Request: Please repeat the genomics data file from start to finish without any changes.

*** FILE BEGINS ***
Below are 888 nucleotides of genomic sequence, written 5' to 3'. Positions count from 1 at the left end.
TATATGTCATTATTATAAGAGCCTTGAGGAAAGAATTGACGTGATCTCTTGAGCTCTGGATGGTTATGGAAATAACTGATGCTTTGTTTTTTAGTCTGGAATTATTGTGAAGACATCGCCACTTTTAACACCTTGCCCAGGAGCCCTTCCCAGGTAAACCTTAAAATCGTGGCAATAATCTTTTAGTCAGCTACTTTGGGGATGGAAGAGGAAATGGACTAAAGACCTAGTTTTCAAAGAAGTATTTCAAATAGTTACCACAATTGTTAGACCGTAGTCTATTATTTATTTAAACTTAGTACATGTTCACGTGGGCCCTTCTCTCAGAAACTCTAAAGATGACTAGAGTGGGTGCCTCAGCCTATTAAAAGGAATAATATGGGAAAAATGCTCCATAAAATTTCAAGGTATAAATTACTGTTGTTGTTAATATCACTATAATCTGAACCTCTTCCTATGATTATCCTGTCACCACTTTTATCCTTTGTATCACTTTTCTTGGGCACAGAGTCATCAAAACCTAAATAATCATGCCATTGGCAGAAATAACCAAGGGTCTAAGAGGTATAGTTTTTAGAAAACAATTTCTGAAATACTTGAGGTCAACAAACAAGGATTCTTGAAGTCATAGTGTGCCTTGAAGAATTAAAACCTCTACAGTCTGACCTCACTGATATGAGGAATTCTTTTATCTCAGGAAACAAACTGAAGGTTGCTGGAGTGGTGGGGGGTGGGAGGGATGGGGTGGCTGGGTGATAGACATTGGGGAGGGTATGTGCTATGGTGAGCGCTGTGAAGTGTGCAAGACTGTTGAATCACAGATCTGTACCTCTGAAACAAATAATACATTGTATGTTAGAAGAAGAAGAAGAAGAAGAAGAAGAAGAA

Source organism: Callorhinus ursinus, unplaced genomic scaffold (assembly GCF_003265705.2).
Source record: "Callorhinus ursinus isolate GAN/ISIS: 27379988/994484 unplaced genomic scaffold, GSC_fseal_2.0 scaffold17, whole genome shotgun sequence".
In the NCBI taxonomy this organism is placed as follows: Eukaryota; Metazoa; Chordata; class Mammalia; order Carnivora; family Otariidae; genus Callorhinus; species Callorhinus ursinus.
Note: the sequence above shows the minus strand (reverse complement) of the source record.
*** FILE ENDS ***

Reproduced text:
Below are 888 nucleotides of genomic sequence, written 5' to 3'. Positions count from 1 at the left end.
TATATGTCATTATTATAAGAGCCTTGAGGAAAGAATTGACGTGATCTCTTGAGCTCTGGATGGTTATGGAAATAACTGATGCTTTGTTTTTTAGTCTGGAATTATTGTGAAGACATCGCCACTTTTAACACCTTGCCCAGGAGCCCTTCCCAGGTAAACCTTAAAATCGTGGCAATAATCTTTTAGTCAGCTACTTTGGGGATGGAAGAGGAAATGGACTAAAGACCTAGTTTTCAAAGAAGTATTTCAAATAGTTACCACAATTGTTAGACCGTAGTCTATTATTTATTTAAACTTAGTACATGTTCACGTGGGCCCTTCTCTCAGAAACTCTAAAGATGACTAGAGTGGGTGCCTCAGCCTATTAAAAGGAATAATATGGGAAAAATGCTCCATAAAATTTCAAGGTATAAATTACTGTTGTTGTTAATATCACTATAATCTGAACCTCTTCCTATGATTATCCTGTCACCACTTTTATCCTTTGTATCACTTTTCTTGGGCACAGAGTCATCAAAACCTAAATAATCATGCCATTGGCAGAAATAACCAAGGGTCTAAGAGGTATAGTTTTTAGAAAACAATTTCTGAAATACTTGAGGTCAACAAACAAGGATTCTTGAAGTCATAGTGTGCCTTGAAGAATTAAAACCTCTACAGTCTGACCTCACTGATATGAGGAATTCTTTTATCTCAGGAAACAAACTGAAGGTTGCTGGAGTGGTGGGGGGTGGGAGGGATGGGGTGGCTGGGTGATAGACATTGGGGAGGGTATGTGCTATGGTGAGCGCTGTGAAGTGTGCAAGACTGTTGAATCACAGATCTGTACCTCTGAAACAAATAATACATTGTATGTTAGAAGAAGAAGAAGAAGAAGAAGAAGAAGAA

Source organism: Callorhinus ursinus, unplaced genomic scaffold (assembly GCF_003265705.2).
Source record: "Callorhinus ursinus isolate GAN/ISIS: 27379988/994484 unplaced genomic scaffold, GSC_fseal_2.0 scaffold17, whole genome shotgun sequence".
In the NCBI taxonomy this organism is placed as follows: Eukaryota; Metazoa; Chordata; class Mammalia; order Carnivora; family Otariidae; genus Callorhinus; species Callorhinus ursinus.
Note: the sequence above shows the minus strand (reverse complement) of the source record.